What did our critic think of ARSENIC AND OLD LACE at Court Theatre? Joseph Kesselring's 1941 play ARSENIC AND OLD LACE combines farce, explicitly dark comedy, and a little murder. Director Ron OJ Parson's decision to envision the central Brewster family as a wealthy Black American family gives the play a modern twist.

Interview: Peloton London Cycling Instructor Sam Yo on Bringing Broadway to the BikeInterview: Peloton London Cycling Instructor Sam Yo on Bringing Broadway to the Bike
July 26, 2022

Peloton Studios London instructor and former West End performer Sam Yo has been bringing his unique energy and passion for musical theater to Peloton members since he joined the team as an instructor in 2019. For Peloton members familiar with Sam, it shouldn't come as a surprise that he was every bit as enthusiastic, genuine, and warm in this interview as he seems on the bike. On the heels of his special Andrew Lloyd Webber Peloton Broadway ride last week, I connected with Sam about inviting Peloton members back into the studio for the first time since 2020, some insider secrets on how he programs his Broadway rides, and how his background as an actor informs the immense presence he brings as an instructor.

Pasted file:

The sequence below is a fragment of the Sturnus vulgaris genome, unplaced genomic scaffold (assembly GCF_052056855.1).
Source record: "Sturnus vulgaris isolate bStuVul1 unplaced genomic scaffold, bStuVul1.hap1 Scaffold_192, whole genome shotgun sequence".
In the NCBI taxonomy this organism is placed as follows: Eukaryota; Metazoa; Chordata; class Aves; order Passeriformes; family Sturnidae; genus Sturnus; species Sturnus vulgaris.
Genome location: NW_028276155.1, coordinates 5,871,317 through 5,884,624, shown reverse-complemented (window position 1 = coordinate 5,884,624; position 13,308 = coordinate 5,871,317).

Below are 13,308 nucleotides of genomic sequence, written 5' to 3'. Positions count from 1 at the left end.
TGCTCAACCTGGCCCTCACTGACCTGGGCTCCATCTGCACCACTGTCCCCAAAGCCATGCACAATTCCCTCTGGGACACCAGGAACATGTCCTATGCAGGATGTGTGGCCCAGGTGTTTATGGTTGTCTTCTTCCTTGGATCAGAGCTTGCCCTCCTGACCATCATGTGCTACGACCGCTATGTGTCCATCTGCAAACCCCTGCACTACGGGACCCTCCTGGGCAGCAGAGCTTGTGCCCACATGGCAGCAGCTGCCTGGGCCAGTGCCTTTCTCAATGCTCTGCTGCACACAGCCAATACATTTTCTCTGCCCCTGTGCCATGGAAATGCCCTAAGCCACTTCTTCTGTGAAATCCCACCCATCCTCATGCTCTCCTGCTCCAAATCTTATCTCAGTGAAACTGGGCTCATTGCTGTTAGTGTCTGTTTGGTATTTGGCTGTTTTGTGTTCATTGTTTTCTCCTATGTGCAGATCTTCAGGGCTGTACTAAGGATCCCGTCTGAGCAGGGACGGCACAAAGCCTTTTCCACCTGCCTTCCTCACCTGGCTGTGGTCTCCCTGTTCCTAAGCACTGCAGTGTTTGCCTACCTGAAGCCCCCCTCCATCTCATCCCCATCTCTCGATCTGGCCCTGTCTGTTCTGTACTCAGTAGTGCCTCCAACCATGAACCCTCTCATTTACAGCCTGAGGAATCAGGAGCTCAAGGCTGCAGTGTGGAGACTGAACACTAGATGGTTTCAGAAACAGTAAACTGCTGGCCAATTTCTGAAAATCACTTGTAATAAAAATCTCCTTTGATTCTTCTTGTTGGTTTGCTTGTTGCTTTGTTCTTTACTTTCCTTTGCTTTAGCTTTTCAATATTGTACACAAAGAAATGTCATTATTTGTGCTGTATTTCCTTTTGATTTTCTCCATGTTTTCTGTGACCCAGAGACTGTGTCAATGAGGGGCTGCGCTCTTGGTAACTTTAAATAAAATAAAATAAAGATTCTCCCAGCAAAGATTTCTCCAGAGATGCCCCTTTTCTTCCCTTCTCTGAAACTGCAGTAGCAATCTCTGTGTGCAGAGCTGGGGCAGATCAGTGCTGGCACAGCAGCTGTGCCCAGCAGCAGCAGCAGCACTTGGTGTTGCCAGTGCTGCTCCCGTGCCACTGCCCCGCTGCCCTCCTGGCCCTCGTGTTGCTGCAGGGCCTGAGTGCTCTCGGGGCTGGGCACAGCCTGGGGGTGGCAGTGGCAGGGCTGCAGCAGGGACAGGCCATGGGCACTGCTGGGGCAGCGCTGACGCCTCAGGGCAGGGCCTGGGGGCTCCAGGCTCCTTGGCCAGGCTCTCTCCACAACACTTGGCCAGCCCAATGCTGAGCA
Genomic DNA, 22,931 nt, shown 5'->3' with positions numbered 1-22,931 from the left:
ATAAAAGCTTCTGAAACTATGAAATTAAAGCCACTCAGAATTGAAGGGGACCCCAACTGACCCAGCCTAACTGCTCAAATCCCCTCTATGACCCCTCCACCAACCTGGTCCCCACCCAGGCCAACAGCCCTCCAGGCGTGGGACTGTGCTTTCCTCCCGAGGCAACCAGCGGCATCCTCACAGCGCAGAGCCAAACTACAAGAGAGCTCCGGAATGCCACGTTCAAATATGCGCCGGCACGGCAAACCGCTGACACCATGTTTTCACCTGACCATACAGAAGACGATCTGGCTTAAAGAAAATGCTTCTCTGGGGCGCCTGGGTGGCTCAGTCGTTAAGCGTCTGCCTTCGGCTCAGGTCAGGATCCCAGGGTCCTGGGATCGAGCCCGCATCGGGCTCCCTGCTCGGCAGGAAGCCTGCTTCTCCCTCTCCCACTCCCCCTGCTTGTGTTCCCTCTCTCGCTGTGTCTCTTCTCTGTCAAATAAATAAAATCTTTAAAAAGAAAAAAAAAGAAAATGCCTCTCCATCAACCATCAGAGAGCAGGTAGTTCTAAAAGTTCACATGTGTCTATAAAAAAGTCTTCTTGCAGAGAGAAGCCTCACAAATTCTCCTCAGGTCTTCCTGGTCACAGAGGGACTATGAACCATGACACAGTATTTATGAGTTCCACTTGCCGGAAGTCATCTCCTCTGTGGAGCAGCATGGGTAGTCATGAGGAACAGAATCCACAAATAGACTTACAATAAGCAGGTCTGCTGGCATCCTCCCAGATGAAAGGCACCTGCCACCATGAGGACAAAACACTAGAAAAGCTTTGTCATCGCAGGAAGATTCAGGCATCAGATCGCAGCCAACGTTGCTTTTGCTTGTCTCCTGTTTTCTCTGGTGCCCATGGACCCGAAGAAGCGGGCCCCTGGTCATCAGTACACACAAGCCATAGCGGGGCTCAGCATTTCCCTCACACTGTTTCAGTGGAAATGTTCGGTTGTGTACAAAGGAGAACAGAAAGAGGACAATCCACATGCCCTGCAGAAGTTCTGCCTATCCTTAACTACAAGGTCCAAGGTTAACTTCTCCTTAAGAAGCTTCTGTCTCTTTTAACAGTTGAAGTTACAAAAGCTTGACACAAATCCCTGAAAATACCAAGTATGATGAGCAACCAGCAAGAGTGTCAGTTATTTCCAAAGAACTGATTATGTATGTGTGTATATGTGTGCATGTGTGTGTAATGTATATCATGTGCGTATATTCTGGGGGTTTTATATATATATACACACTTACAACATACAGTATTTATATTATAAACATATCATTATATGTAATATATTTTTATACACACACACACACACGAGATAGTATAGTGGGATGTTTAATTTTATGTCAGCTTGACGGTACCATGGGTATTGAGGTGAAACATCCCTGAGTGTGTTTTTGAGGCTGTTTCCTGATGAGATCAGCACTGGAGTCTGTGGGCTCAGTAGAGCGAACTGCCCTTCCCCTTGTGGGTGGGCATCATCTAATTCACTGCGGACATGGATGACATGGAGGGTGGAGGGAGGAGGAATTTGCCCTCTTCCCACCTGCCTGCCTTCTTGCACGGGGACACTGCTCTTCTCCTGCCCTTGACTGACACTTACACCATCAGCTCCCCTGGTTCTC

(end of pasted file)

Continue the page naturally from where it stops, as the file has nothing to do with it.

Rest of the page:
Interview: Megan Masako Haley of THE DEVIL WEARS PRADA Pre-Broadway TryoutInterview: Megan Masako Haley of THE DEVIL WEARS PRADA Pre-Broadway Tryout
July 21, 2022

Andy Sachs, Emily Charlton, and of course, the infamous Miranda Priestly from THE DEVIL WEARS PRADA are back following Lauren Weisberger’s 2003 novel and the cult-classic 2006 film...but this time, these iconic characters are taking to the stage in a brand-new musical with music from Elton John, lyrics from Shaina Taub, book by Kate Wetherhead, and direction from Anna Shapiro (who many Chicago audiences will know from her tenure at Steppenwolf Theatre Company). Megan Masako Haley takes on the role of Emily. I interviewed Megan early in the preview period for the show’s pre-Broadway Chicago tryout about her experience bringing the character to life and the creative process for this new musical.